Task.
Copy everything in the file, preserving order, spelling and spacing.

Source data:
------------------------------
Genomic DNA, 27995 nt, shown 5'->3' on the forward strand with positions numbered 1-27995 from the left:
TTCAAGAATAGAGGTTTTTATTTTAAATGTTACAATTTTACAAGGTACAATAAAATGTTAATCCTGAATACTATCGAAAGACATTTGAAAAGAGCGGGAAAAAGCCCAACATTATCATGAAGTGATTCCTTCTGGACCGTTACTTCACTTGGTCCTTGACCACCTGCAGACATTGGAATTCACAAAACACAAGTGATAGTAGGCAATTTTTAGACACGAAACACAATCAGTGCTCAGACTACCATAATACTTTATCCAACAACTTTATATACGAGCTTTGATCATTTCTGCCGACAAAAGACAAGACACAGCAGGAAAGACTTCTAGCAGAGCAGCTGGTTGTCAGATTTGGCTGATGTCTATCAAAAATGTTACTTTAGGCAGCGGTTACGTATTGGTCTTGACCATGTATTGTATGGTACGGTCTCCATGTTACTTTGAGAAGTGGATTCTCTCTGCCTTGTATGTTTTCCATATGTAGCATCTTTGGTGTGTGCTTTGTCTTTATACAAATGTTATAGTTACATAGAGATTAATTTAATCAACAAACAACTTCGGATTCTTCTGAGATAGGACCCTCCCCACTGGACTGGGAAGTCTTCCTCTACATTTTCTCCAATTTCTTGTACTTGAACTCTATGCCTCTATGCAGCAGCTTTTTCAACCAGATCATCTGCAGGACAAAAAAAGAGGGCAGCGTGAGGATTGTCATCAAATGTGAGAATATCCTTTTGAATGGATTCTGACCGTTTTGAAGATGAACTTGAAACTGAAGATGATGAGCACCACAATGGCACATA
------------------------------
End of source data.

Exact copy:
Genomic DNA, 27995 nt, shown 5'->3' on the forward strand with positions numbered 1-27995 from the left:
TTCAAGAATAGAGGTTTTTATTTTAAATGTTACAATTTTACAAGGTACAATAAAATGTTAATCCTGAATACTATCGAAAGACATTTGAAAAGAGCGGGAAAAAGCCCAACATTATCATGAAGTGATTCCTTCTGGACCGTTACTTCACTTGGTCCTTGACCACCTGCAGACATTGGAATTCACAAAACACAAGTGATAGTAGGCAATTTTTAGACACGAAACACAATCAGTGCTCAGACTACCATAATACTTTATCCAACAACTTTATATACGAGCTTTGATCATTTCTGCCGACAAAAGACAAGACACAGCAGGAAAGACTTCTAGCAGAGCAGCTGGTTGTCAGATTTGGCTGATGTCTATCAAAAATGTTACTTTAGGCAGCGGTTACGTATTGGTCTTGACCATGTATTGTATGGTACGGTCTCCATGTTACTTTGAGAAGTGGATTCTCTCTGCCTTGTATGTTTTCCATATGTAGCATCTTTGGTGTGTGCTTTGTCTTTATACAAATGTTATAGTTACATAGAGATTAATTTAATCAACAAACAACTTCGGATTCTTCTGAGATAGGACCCTCCCCACTGGACTGGGAAGTCTTCCTCTACATTTTCTCCAATTTCTTGTACTTGAACTCTATGCCTCTATGCAGCAGCTTTTTCAACCAGATCATCTGCAGGACAAAAAAAGAGGGCAGCGTGAGGATTGTCATCAAATGTGAGAATATCCTTTTGAATGGATTCTGACCGTTTTGAAGATGAACTTGAAACTGAAGATGATGAGCACCACAATGGCACATA